10 Top Questions to Ask a Lawyer You’re Meeting for the First Time

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Consultations with a lawyer are an important stage of the process: you’re meeting up with an attorney for the first time on a case that could have a significant impact on you and your loved ones. You’ll want to make sure you’re dealing with a true professional. If not, you move on. That’s the point of the consultation. You’re trying out the ‘fit’ of that lawyer to your case, and if it works, you move forward with it.

In Order to Move Forward With Any Lawyer, First Ask These Ten Questions

Think of the consultation as an interview. You’re hiring the lawyer. Put the attorney to the test, starting with this question….

1. How Long Have You Practiced Law?

There’s, of course, no right answer to this one. The more experienced can serve as a more confident guide, but even the budding attorney hungry for that first case could pass with flying colors. It’s simply important to know whether or not you’re dealing with someone who knows what they’re doing. Also make sure you know what areas of law they work with the most.

2. What Types of Cases Do You Manage?

We’re going granular here, defining exactly just how good of a fit the lawyer might be. You’ll want to know specifically what kind of cases he/she manages to see if your particular case will be a good fit. Ultimately the attorney will want to handle a case he/she knows with experience as well.

In many areas of law, all lawyers will charge a similar percentage of your winnings for their attorney fees. That said, why not go with someone who has experience with your specific type of case?

3. Who’s Your Typical Client?

Before you wonder why this one’s asked when it sounds so much like the previous one, know this: there are two different types of clients…. Business and individual. If you’re just an individual looking for representation, you’re going to want a lawyer that works specifically with individuals and not businesses.

4. How Many Similar Cases Have You Taken On?

Better yet, ask that lawyer how many he or she has won. You don’t need to be shy about it. Remember: this is a “job interview” for the attorney.

5. What Kind of Special Training or Knowledge You Have Outside Your Law Degree?

Why ask this? Even with some of the most common niches—like family law, or criminal law—you have specific “sub-niches” you’ll want to know about. For instance: attorneys specializing in DUIs within criminal law might be the best to go for if that’s, in fact, what you’re facing.

If you see that the attorney is board-certified by the National Board of Trial Advocacy, this is a great sign. These attorneys have years of courtroom experience and must pass rigorous examination and testing.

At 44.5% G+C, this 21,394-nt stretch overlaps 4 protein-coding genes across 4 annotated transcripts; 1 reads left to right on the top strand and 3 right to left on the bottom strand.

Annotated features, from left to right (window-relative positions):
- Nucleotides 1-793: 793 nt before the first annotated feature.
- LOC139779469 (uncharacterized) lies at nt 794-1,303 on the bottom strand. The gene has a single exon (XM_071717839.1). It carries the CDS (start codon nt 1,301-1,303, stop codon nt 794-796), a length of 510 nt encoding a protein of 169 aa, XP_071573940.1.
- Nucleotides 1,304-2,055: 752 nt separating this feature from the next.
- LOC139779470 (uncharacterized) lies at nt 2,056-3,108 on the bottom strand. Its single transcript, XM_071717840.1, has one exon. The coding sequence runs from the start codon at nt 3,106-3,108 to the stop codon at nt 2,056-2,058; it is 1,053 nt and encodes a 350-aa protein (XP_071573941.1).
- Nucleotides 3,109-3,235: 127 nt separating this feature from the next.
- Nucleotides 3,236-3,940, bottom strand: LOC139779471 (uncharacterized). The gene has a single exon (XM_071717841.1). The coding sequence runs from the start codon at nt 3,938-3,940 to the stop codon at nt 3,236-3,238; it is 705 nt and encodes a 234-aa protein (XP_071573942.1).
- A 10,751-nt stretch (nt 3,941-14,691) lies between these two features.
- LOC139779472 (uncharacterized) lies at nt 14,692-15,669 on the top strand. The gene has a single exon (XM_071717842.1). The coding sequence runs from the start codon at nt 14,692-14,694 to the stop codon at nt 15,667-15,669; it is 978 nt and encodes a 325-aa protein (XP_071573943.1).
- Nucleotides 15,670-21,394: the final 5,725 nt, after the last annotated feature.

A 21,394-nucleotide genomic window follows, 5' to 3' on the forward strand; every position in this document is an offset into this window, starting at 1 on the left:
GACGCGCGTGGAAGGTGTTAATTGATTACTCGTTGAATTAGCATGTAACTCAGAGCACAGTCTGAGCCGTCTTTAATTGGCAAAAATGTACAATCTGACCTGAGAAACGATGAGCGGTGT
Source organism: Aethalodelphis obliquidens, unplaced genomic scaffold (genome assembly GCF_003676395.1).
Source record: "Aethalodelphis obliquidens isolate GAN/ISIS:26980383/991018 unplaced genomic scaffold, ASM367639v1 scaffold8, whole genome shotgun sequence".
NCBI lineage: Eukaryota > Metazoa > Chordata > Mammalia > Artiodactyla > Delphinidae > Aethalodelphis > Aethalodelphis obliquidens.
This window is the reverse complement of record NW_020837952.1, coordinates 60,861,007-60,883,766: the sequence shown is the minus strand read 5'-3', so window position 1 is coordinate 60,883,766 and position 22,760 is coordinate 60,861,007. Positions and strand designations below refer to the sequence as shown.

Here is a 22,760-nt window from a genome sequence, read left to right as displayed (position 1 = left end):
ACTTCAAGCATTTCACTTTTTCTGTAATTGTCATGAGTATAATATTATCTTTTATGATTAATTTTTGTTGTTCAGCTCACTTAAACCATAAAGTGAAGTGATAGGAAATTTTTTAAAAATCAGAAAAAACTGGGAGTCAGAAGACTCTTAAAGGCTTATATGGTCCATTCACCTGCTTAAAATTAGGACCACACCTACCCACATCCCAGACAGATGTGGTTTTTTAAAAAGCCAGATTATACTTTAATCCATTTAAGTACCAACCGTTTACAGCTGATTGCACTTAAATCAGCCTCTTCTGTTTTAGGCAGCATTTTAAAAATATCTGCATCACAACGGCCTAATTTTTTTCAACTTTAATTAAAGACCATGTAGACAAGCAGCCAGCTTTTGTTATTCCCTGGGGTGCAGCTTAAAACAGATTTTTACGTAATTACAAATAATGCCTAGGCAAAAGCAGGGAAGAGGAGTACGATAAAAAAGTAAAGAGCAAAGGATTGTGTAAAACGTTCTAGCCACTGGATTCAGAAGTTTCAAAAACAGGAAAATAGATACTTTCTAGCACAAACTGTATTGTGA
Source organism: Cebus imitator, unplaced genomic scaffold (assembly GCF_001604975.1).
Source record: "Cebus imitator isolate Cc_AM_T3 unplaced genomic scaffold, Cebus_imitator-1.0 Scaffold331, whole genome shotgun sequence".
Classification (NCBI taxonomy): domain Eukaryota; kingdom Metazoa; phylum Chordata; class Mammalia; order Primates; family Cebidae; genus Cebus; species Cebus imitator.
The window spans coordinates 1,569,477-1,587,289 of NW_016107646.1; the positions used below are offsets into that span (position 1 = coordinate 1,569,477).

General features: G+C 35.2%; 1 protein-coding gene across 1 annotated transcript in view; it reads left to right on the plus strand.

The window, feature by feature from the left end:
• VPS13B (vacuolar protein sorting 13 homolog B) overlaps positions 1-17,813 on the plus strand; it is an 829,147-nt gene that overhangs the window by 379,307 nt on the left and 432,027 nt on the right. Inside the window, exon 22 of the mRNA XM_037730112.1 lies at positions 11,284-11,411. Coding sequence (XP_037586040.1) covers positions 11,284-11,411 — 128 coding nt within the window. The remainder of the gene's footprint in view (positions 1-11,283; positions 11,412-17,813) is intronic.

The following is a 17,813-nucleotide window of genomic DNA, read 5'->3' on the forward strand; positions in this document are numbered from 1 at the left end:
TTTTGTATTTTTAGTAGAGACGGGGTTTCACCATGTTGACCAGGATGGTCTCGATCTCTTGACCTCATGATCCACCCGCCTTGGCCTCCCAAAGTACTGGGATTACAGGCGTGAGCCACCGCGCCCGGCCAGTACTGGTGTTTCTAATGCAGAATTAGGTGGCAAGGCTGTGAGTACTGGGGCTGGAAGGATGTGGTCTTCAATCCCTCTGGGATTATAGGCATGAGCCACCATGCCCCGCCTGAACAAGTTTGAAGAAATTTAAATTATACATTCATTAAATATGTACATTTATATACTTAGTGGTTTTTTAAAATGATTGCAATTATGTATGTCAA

6. What Are Your Fees and Costs?

Ask how you’re billed. Will it be on upfront retainer? Will attorney fees be taken out of a verdict or settlement? Important things to think about especially if you don’t have the funds right away. You’ll also obviously want to know if you can afford the lawyer.

7. How Would You Represent Me?

In short, you’re asking the lawyer how he or she would win your case. This defines for you the kind of attorney you want on your side. Some cases are very simple and straightforward. Others can get pretty cutthroat. If you’re among the latter, having an attorney that can “go for the jugular” might be best suited for you.

8. What Alternatives Do I Have?

Just because you’re consulting the attorney doesn’t mean you have to hire him/her. There’s nothing wrong with asking if going the lawyer route is the best way. In the legal industry, there a variety of processes moving forward. Sometimes an arbitrator would be suitable. You can arrange things out of court without the need for an attorney, too. And the reason for asking is that you might have considerably less cost to worry about.

9. How Will You Let Me Know What’s Going on With My Case?

Communication is essential. How often you’ll hear from your attorney will determine just how satisfied you are with the progress. Find out if you’ll be receiving phone calls, texts, or emails, and how often.

10. Finally, Will I Win or Lose?

You need to know if you have a solid case. A good attorney will be completely honest with you. They won’t want to waste their time on a meritless case. You can then compare, and if you keep getting second opinions, you’ll have an eye for someone who just wants to get paid versus one who actually cares about you and your case.

Finding the Right Lawyer Is The First Step in Winning Your Case

You are, after all, as good as your representation. Your lawyer speaks for you. Therefore make sure you speak with that lawyer first to ensure he/she is the right one for the job. Find the best lawyer for you today.

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